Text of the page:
Book by Michigan Ross professor explores the power of ‘flexing’ to develop new skills

October 25, 2021


Sue Ashford

Small behavioral experiments in daily life can lead to tremendous personal growth, according to a new book by Ross School of Business Professor Sue Ashford.

The Power of Flexing describes a system useful for anyone wanting to gain skills or overcome challenges. After setting a personal growth goal, you devise experiments to test out different strategies for making progress on the goal; then you seek feedback, and then reflect.

The system can make you a more effective leader or help you grow as a person in other ways, Ashford explained. It can also work as a template for organizations hoping to create contexts that foster the growth and development of their employees.

“My fondest hope is that the book will be useful for people, that they’ll find inspiration to grow and help in doing so,” Ashford said.

She recently sat down to discuss the book and its approach to growth.

This is the first full-length book you have written. What about this topic inspired you? 

Ashford: This is a framework that I’ve been teaching for a lot of years, particularly to people interested in developing leadership. People have always found it very useful, for that and also for how to grow more generally (e.g., as a parent or partner). It has always created a lot of positive reaction. So I decided to jump in and write about it.

How do you define the concept of “flexing”? 

Ashford: Flexing captures a very different approach to developing leadership and developing yourself generally. It’s not predicated on your organization tapping you as having high potential and then putting you through growth experiences. Rather, it starts from the idea that you own your own growth and lays out a set of practices tied to learning from your experiences that you can use flexibly in your life to grow when and how you most want.

One of the core practices in this system is trying something new — trying a set of experiments with your behavior to see if you can improve things with one approach or another. That’s flexing. Because personal effectiveness is not something you get to define on your own, another core practice is seeking feedback, which allows you to understand how others react to you and to flex in response.

That’s what I mean by the power of flexing — both that it’s a flexible approach, and that you flex within the system as you try out different things and adapt to what you learned. The bulk of the book is identifying and describing a set of flexing practices. We interviewed about 75 leaders and community members to really ground this approach in everyday practices that people can do themselves.

Although the system originated to improve leadership skills, it can apply to anyone seeking personal growth or to learn new skills?

Ashford: Yes. While we care about being effective at work, we all also want to be effective also as parents, siblings, and community members. And sometimes this effectiveness requires that we grow and change. The practices that we use in organizations are also readily applicable in the family or community.

The book talks about a couple who really needed to figure out how to live following their son’s suicide, a new parent who needed to learn to give up control, and a young professional on a high achieving career path who had a car accident and needed to learn to view life and achievement differently.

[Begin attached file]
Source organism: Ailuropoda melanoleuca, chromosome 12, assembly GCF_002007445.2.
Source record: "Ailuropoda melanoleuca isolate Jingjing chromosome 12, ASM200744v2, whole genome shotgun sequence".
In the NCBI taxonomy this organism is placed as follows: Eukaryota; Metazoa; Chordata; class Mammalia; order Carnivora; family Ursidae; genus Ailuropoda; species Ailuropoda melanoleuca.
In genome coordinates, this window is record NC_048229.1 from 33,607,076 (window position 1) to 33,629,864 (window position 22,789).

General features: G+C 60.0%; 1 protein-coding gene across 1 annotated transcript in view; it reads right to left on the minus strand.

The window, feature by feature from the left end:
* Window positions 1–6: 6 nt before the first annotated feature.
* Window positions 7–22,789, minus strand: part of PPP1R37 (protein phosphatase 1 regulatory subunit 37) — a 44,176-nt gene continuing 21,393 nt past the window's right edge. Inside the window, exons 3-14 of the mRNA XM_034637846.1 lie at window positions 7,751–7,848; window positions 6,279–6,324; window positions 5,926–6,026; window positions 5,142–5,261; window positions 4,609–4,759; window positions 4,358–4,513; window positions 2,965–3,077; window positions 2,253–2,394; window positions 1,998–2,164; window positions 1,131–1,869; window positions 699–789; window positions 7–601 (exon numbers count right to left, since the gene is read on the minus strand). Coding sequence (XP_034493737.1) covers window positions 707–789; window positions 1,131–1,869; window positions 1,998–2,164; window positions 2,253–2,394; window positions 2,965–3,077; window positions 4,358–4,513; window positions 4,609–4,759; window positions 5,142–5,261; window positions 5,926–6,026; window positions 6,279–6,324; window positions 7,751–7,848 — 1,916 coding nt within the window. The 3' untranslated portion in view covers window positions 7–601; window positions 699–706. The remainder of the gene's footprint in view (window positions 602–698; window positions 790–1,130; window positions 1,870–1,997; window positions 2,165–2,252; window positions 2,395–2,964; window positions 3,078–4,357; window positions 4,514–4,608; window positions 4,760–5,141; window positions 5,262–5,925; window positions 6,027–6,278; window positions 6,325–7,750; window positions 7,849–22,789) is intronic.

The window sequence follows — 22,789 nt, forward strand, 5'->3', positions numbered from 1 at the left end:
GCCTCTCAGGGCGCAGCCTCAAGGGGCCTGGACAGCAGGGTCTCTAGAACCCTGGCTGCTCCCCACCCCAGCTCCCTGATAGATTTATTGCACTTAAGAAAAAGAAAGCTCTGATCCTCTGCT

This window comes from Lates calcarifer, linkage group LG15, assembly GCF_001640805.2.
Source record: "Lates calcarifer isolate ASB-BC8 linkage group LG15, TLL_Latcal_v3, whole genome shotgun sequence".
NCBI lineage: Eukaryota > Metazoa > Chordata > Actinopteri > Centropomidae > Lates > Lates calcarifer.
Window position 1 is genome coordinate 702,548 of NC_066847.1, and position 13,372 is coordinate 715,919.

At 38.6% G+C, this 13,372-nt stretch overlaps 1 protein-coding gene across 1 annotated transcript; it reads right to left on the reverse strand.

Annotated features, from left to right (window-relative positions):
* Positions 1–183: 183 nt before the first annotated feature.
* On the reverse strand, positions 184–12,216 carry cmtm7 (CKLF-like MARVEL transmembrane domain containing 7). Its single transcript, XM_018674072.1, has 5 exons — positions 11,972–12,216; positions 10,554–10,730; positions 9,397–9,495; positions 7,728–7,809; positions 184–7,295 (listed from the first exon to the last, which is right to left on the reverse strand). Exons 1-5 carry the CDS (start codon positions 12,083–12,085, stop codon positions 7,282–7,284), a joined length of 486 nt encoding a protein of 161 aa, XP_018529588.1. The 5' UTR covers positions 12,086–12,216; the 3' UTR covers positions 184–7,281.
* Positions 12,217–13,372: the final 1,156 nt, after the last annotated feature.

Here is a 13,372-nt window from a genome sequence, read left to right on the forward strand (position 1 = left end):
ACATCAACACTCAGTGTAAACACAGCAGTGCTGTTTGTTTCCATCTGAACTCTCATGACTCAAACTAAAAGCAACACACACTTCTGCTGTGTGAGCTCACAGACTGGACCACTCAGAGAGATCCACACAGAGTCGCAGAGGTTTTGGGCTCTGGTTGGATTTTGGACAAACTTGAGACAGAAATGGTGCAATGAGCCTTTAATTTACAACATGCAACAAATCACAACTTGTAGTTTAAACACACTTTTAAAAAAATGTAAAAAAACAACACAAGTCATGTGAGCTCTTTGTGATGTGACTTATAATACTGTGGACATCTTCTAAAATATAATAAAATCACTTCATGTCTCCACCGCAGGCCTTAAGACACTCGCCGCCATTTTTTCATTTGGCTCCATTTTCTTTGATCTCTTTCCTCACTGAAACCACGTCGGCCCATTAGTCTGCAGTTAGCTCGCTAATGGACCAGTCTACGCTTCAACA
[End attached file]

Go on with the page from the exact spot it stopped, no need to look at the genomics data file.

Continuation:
That notion of confronting challenges with an experimental approach is really interesting, because people might not really think about experimenting in their personal or work lives. How does the book address that?

Ashford: Most of us do relate to this idea of “becoming a better me,” but more as the New-Year’s-resolution-type of change. We think of it as kind of a big deal — “I’m going to go to the gym every day,” or “I’m never going to eat sweets again.”

The flexing approach is more of a series of small deals, trying different things in the experiences you’d be having anyway. The approach is flexible in that you can pick it up if you have a big, challenging experience coming up; and/or incorporate the practices that are outlined in the book on a more ongoing basis. Either way, you will learn more about yourself, making growth possible!

And organizations as well as individuals can find the flexing approach useful? 

Ashford: Yes. The latter part of the book describes how you can put these ideas into practice in various ways. One chapter is on how coaches can use the Power of Flexing framework to guide their practice. A couple chapters address organizations and how they might use this to improve and facilitate processes such as employee onboarding, soft-skills training, and leadership development. Another chapter explores how you can create more of a learning organization where these kinds of things are happening more often, creating a culture of learning and growth. So it’s an individual-oriented approach, but it doesn’t need to be individuals out there in the wilderness on their own — we could create organizations that truly support individuals becoming the best versions of themselves.

The other thing I am doing is working with a boutique training company in California, EnlivenWork. We are developing training materials tied to the book, for use by companies and/or coaches.

Do you see yourself writing another book? 

Ashford: Who is to say? It was fun, but it’s also a journey. This book pulled together research I have been engaged in for several decades. It has been a real joy, though, watching the book’s reception in the world! It turns out that people get a lot more excited about a book than they do about academic articles!


This article was originally published as a Ross News Blog post.